Sales processes are unable to be effectively executed or organized without a sales methodology to follow. There are several different sales methodologies out there today, and each has its pros and cons to consider. As you will learn, most of the methods available focus on customer-centric selling in an attempt to better meet customer demands and provide a better sales experience.
Conceptual selling is a popular methodology used by businesses that want something simple, but effective, to help drive sales and get the sales team to recognize what matters in completing a deal or transaction. In this guide, we’ll take a closer look at the details of conceptual selling, including what it is, how it works, and how you can use it to improve the performance of your sales team.
The idea of conceptual selling is based on a very simple principle: customers don’t buy products/services; they buy brands and concepts. Therefore, if your entire sales methodology is focused on that perfect sales pitch, you’re not going to get results. Instead, you should be looking for a way to understand your prospects and figure out why they might need your product or service.
There are five categories of questions that sales teams can use to elicit this information from their customers and potential leads, helping them to better understand what people need. Only then can they tailor their efforts to get the best outcomes.
Conceptual selling questions fall into five main categories:
The focus, as you can see, is on listening to the customer and finding their pain points. This allows business owners and sales team leaders to deliver an effective process for executing better interactions with customers. The focus is on the buying journey and the reasons behind customer actions.
Conceptual selling is a methodology that helps in several ways. In addition to focusing on the customers’ needs, it allows your team to align the sales process with the decision-making process of the customer and learn what buying criteria people have. You will also learn about their motivations and the level of commitment that they have before you even begin to explain to them what it is that your product or service can do.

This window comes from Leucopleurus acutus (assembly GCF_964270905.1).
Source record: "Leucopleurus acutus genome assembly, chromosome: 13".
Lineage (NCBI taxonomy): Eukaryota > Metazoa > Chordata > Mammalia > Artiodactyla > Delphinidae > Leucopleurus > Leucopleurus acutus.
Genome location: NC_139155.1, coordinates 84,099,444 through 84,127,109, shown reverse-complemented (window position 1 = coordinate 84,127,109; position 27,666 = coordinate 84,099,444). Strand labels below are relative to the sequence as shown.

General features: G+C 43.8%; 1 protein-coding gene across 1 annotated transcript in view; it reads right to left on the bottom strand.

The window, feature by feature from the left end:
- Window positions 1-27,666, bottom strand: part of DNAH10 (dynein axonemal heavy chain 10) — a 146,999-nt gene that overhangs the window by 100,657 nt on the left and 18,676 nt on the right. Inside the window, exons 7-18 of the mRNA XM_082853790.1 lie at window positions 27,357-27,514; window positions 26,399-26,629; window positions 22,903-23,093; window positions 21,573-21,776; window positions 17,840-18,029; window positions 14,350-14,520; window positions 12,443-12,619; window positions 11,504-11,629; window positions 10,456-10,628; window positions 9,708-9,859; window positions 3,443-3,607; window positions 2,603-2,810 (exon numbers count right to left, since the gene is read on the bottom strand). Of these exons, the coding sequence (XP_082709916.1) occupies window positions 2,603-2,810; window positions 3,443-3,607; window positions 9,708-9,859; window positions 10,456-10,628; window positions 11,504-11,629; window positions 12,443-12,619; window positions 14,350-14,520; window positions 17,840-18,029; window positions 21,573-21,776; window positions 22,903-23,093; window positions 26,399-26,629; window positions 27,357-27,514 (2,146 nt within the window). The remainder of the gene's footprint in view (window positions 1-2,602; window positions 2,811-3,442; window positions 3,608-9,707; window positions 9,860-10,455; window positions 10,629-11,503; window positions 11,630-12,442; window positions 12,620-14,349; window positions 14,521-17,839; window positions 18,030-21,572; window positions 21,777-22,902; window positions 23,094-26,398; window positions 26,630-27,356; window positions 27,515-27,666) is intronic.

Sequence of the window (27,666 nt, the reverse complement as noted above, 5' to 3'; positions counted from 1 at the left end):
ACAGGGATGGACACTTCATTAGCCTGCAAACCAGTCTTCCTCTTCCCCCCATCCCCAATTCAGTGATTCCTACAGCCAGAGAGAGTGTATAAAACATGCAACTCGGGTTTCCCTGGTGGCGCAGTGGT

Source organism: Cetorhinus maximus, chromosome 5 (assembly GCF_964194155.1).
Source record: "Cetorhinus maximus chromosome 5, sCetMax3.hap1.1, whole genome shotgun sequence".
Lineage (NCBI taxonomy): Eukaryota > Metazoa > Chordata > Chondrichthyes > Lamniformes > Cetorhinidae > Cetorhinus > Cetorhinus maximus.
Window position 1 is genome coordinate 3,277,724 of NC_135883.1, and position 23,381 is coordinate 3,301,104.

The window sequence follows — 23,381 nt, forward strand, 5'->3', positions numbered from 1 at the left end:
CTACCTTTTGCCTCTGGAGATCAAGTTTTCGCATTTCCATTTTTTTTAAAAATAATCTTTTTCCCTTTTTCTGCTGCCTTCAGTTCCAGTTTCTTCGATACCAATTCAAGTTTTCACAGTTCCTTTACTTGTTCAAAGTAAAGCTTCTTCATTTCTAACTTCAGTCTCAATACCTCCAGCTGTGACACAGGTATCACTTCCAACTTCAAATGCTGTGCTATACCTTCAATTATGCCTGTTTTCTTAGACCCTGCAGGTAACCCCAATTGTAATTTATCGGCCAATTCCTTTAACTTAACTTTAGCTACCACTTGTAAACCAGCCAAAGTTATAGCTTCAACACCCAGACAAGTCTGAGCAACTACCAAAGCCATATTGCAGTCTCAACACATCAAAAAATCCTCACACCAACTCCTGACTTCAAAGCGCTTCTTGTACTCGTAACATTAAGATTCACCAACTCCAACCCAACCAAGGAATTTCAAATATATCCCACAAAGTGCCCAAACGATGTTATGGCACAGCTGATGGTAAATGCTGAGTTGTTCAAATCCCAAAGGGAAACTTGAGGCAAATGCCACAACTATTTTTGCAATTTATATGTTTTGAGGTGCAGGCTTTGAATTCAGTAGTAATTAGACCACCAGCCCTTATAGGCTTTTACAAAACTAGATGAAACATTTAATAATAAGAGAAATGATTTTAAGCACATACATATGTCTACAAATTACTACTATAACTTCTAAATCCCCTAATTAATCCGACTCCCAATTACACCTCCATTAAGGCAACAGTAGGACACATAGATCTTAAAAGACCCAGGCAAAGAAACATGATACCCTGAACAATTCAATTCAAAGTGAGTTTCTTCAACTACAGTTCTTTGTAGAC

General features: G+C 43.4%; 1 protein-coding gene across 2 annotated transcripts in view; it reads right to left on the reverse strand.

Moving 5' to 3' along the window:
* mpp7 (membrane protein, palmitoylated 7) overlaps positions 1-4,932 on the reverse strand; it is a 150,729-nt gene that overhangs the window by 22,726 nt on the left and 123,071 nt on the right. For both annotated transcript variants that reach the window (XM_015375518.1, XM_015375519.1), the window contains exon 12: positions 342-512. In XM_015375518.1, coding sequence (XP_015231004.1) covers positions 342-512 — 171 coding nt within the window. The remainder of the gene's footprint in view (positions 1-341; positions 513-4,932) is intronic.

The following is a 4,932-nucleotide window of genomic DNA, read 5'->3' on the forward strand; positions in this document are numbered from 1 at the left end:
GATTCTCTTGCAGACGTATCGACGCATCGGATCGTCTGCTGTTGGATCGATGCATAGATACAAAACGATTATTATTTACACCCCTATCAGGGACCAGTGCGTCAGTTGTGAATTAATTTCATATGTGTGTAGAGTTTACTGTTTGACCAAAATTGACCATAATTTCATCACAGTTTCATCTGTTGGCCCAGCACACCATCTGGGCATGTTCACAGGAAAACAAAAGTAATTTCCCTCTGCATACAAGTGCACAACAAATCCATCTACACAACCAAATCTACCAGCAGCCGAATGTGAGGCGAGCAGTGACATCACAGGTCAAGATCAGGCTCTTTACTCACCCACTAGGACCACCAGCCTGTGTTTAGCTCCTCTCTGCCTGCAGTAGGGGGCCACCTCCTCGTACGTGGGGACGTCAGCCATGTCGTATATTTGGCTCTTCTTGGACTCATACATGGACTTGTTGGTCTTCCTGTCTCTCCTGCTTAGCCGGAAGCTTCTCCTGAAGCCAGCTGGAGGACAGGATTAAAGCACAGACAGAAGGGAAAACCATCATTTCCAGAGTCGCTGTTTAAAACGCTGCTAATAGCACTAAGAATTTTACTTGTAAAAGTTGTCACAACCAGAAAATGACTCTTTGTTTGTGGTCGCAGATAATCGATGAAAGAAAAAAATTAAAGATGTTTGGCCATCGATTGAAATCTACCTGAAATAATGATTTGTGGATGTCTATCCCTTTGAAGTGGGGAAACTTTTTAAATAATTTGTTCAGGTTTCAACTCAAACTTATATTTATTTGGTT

Other benefits include:
Like many sales methodologies, this one focuses on making sure that the customers’ needs are understood and that your team can empathize with people. This helps the product or service sell itself, making the transaction a byproduct of effective listening and customer service.
Conceptual selling also helps with your own sales team’s pain points, including:
That last one is important—so many sales reps get it wrong because they get lost in focusing on their script, or what they’re going to say to the customer. If they instead step back and actively listen, they will gain all the insight that they need and then be able to respond accordingly. It’s about teaching your team to listen to hear people, not just to respond.
To be successful with conceptual selling, you have to know how to employ it effectively. Once you have mastered it, create a training program that delivers for your sales team so that you can pass the skills along. Here are some other tips to help you succeed with conceptual selling.
Remember, this method believes that people buy based on the solution, not the actual product or service itself. Therefore, you need to focus on the concept, or the issue that the prospect is facing, to show them what you’re selling can help address those pain points and alleviate their concerns.
Too often, sales teams get focused on the sales process because that is what helps them close the deal. However, it’s important for them to also focus on the buying process, and perhaps even more so. Conceptual selling requires you to put these processes on the same level and give them the appropriate attention. This will ensure that you can better handle customer needs.
The priority is removed in this selling methodology. Rather than prioritizing the close, it focuses on making sure that the customer gets what they need to resolve their issues. You can use this sales methodology to allow both the customer and your organization to “win” by working together.
You can no longer use a single, scripted sales pitch to get results. Of course, whether that worked much at all is still up for debate, but it’s definitely no longer useful. Today, every customer has different pain points and concerns. That’s why active listening is needed to customize pitches to align with the prospect’s needs. Or even better, you could ditch the “pitch” entirely and just have a conversation—that’s the ultimate goal of conceptual selling: a conversation about what people need.
As you get better at conceptual selling, the leads are going to increase. Are you prepared? With a 24/7 answering service like the virtual receptionists at Smith.ai, you can guarantee that you’ll never miss a lead. Plus, you can spend more time with your customers while we handle things like appointment scheduling, lead intake, and support for outreach campaigns. Schedule a consultation to learn more or reach out to firstname.lastname@example.org.
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